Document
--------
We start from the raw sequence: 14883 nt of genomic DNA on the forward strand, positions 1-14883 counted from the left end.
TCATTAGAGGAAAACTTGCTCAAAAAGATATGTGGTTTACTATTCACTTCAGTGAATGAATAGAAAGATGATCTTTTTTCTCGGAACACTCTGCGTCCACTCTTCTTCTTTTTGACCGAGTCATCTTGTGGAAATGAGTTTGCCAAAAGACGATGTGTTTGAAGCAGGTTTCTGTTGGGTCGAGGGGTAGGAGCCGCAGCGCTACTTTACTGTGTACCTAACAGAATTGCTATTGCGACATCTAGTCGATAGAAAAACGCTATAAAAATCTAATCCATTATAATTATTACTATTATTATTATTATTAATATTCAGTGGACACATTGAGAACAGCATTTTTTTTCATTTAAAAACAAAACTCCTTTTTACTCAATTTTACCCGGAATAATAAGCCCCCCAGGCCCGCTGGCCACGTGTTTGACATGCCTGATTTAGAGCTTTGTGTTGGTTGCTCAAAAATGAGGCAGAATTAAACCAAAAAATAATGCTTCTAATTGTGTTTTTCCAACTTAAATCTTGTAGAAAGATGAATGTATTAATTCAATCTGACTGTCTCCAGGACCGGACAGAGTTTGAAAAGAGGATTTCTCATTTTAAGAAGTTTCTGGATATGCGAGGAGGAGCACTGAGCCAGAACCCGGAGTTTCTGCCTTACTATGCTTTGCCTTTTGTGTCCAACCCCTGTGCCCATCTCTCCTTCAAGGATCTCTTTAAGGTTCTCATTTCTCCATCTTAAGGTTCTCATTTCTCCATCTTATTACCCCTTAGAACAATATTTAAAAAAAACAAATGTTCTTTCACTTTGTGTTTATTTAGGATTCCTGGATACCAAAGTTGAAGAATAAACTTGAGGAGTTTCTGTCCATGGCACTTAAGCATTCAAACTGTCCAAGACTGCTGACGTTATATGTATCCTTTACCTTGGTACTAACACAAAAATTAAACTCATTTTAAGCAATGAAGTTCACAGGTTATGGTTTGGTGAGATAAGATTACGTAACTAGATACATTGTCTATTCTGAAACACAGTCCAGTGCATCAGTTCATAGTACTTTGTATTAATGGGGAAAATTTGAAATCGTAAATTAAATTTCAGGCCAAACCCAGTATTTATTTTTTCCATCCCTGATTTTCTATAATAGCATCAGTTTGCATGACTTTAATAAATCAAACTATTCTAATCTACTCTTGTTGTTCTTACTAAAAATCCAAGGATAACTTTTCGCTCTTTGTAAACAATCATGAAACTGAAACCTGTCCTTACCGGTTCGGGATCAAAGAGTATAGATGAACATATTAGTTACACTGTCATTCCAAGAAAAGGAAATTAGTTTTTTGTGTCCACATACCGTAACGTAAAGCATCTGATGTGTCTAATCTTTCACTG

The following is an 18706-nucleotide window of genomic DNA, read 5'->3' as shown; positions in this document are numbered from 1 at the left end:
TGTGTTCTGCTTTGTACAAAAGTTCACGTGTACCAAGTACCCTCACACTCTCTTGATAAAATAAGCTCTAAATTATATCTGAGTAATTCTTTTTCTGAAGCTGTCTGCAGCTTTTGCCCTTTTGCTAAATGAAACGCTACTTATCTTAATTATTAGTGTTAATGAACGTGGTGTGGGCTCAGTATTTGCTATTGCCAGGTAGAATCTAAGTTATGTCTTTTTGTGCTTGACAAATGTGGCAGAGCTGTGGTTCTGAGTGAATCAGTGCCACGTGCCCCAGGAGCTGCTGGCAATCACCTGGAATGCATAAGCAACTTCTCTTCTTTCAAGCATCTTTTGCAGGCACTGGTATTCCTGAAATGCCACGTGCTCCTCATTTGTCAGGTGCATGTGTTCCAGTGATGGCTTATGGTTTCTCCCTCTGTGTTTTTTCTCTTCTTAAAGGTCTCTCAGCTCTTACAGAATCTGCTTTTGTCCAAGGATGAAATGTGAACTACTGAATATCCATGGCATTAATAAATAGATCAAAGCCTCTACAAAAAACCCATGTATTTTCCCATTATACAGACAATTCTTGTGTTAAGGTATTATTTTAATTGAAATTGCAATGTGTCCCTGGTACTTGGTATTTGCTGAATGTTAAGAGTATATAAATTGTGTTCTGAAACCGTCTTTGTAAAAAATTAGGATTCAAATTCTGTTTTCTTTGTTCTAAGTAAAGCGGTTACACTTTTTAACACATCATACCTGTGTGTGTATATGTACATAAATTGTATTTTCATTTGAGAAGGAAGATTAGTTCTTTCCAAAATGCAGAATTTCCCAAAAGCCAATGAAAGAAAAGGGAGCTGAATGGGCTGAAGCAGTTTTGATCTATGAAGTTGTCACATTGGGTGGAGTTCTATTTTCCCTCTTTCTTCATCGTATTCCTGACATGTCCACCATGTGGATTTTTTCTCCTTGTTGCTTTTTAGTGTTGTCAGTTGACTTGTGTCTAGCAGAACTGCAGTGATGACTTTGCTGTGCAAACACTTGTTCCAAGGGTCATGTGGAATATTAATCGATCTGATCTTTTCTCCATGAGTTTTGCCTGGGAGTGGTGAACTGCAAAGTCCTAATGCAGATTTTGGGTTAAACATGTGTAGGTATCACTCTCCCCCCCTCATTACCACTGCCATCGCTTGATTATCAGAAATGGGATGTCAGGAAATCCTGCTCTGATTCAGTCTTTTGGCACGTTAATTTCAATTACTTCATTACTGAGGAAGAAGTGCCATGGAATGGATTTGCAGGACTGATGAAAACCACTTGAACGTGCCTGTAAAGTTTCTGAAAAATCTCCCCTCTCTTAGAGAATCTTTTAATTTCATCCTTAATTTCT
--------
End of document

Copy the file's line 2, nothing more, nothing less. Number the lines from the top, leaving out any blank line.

TCATTAGAGGAAAACTTGCTCAAAAAGATATGTGGTTTACTATTCACTTCAGTGAATGAATAGAAAGATGATCTTTTTTCTCGGAACACTCTGCGTCCACTCTTCTTCTTTTTGACCGAGTCATCTTGTGGAAATGAGTTTGCCAAAAGACGATGTGTTTGAAGCAGGTTTCTGTTGGGTCGAGGGGTAGGAGCCGCAGCGCTACTTTACTGTGTACCTAACAGAATTGCTATTGCGACATCTAGTCGATAGAAAAACGCTATAAAAATCTAATCCATTATAATTATTACTATTATTATTATTATTAATATTCAGTGGACACATTGAGAACAGCATTTTTTTTCATTTAAAAACAAAACTCCTTTTTACTCAATTTTACCCGGAATAATAAGCCCCCCAGGCCCGCTGGCCACGTGTTTGACATGCCTGATTTAGAGCTTTGTGTTGGTTGCTCAAAAATGAGGCAGAATTAAACCAAAAAATAATGCTTCTAATTGTGTTTTTCCAACTTAAATCTTGTAGAAAGATGAATGTATTAATTCAATCTGACTGTCTCCAGGACCGGACAGAGTTTGAAAAGAGGATTTCTCATTTTAAGAAGTTTCTGGATATGCGAGGAGGAGCACTGAGCCAGAACCCGGAGTTTCTGCCTTACTATGCTTTGCCTTTTGTGTCCAACCCCTGTGCCCATCTCTCCTTCAAGGATCTCTTTAAGGTTCTCATTTCTCCATCTTAAGGTTCTCATTTCTCCATCTTATTACCCCTTAGAACAATATTTAAAAAAAACAAATGTTCTTTCACTTTGTGTTTATTTAGGATTCCTGGATACCAAAGTTGAAGAATAAACTTGAGGAGTTTCTGTCCATGGCACTTAAGCATTCAAACTGTCCAAGACTGCTGACGTTATATGTATCCTTTACCTTGGTACTAACACAAAAATTAAACTCATTTTAAGCAATGAAGTTCACAGGTTATGGTTTGGTGAGATAAGATTACGTAACTAGATACATTGTCTATTCTGAAACACAGTCCAGTGCATCAGTTCATAGTACTTTGTATTAATGGGGAAAATTTGAAATCGTAAATTAAATTTCAGGCCAAACCCAGTATTTATTTTTTCCATCCCTGATTTTCTATAATAGCATCAGTTTGCATGACTTTAATAAATCAAACTATTCTAATCTACTCTTGTTGTTCTTACTAAAAATCCAAGGATAACTTTTCGCTCTTTGTAAACAATCATGAAACTGAAACCTGTCCTTACCGGTTCGGGATCAAAGAGTATAGATGAACATATTAGTTACACTGTCATTCCAAGAAAAGGAAATTAGTTTTTTGTGTCCACATACCGTAACGTAAAGCATCTGATGTGTCTAATCTTTCACTG